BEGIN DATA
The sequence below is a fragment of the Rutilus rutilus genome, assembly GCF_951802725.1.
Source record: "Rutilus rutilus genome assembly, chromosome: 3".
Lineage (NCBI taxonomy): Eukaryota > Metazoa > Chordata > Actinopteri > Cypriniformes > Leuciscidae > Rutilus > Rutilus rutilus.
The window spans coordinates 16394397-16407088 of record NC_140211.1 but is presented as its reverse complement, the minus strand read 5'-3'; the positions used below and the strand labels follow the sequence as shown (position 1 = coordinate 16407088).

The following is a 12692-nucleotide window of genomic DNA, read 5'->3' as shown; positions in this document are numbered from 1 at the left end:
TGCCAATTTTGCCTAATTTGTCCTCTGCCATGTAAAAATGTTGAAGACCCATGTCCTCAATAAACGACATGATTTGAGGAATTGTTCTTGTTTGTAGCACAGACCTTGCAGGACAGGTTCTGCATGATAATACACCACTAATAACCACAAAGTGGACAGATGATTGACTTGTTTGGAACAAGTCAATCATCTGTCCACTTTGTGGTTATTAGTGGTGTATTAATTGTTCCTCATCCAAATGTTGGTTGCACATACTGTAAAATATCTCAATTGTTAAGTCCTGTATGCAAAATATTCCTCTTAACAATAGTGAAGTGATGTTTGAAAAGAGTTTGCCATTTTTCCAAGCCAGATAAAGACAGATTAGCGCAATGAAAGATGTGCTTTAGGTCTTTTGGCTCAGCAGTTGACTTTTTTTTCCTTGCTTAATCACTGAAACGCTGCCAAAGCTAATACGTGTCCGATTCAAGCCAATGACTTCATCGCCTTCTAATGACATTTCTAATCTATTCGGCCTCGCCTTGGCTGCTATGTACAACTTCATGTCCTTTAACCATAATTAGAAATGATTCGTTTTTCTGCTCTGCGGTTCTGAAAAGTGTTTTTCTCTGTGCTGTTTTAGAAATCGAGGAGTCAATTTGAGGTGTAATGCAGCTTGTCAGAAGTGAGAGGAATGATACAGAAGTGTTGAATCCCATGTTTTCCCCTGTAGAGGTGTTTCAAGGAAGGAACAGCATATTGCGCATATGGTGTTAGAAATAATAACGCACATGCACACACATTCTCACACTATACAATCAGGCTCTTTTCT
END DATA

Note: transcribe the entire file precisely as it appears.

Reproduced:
The sequence below is a fragment of the Rutilus rutilus genome, assembly GCF_951802725.1.
Source record: "Rutilus rutilus genome assembly, chromosome: 3".
Lineage (NCBI taxonomy): Eukaryota > Metazoa > Chordata > Actinopteri > Cypriniformes > Leuciscidae > Rutilus > Rutilus rutilus.
The window spans coordinates 16394397-16407088 of record NC_140211.1 but is presented as its reverse complement, the minus strand read 5'-3'; the positions used below and the strand labels follow the sequence as shown (position 1 = coordinate 16407088).

The following is a 12692-nucleotide window of genomic DNA, read 5'->3' as shown; positions in this document are numbered from 1 at the left end:
TGCCAATTTTGCCTAATTTGTCCTCTGCCATGTAAAAATGTTGAAGACCCATGTCCTCAATAAACGACATGATTTGAGGAATTGTTCTTGTTTGTAGCACAGACCTTGCAGGACAGGTTCTGCATGATAATACACCACTAATAACCACAAAGTGGACAGATGATTGACTTGTTTGGAACAAGTCAATCATCTGTCCACTTTGTGGTTATTAGTGGTGTATTAATTGTTCCTCATCCAAATGTTGGTTGCACATACTGTAAAATATCTCAATTGTTAAGTCCTGTATGCAAAATATTCCTCTTAACAATAGTGAAGTGATGTTTGAAAAGAGTTTGCCATTTTTCCAAGCCAGATAAAGACAGATTAGCGCAATGAAAGATGTGCTTTAGGTCTTTTGGCTCAGCAGTTGACTTTTTTTTCCTTGCTTAATCACTGAAACGCTGCCAAAGCTAATACGTGTCCGATTCAAGCCAATGACTTCATCGCCTTCTAATGACATTTCTAATCTATTCGGCCTCGCCTTGGCTGCTATGTACAACTTCATGTCCTTTAACCATAATTAGAAATGATTCGTTTTTCTGCTCTGCGGTTCTGAAAAGTGTTTTTCTCTGTGCTGTTTTAGAAATCGAGGAGTCAATTTGAGGTGTAATGCAGCTTGTCAGAAGTGAGAGGAATGATACAGAAGTGTTGAATCCCATGTTTTCCCCTGTAGAGGTGTTTCAAGGAAGGAACAGCATATTGCGCATATGGTGTTAGAAATAATAACGCACATGCACACACATTCTCACACTATACAATCAGGCTCTTTTCT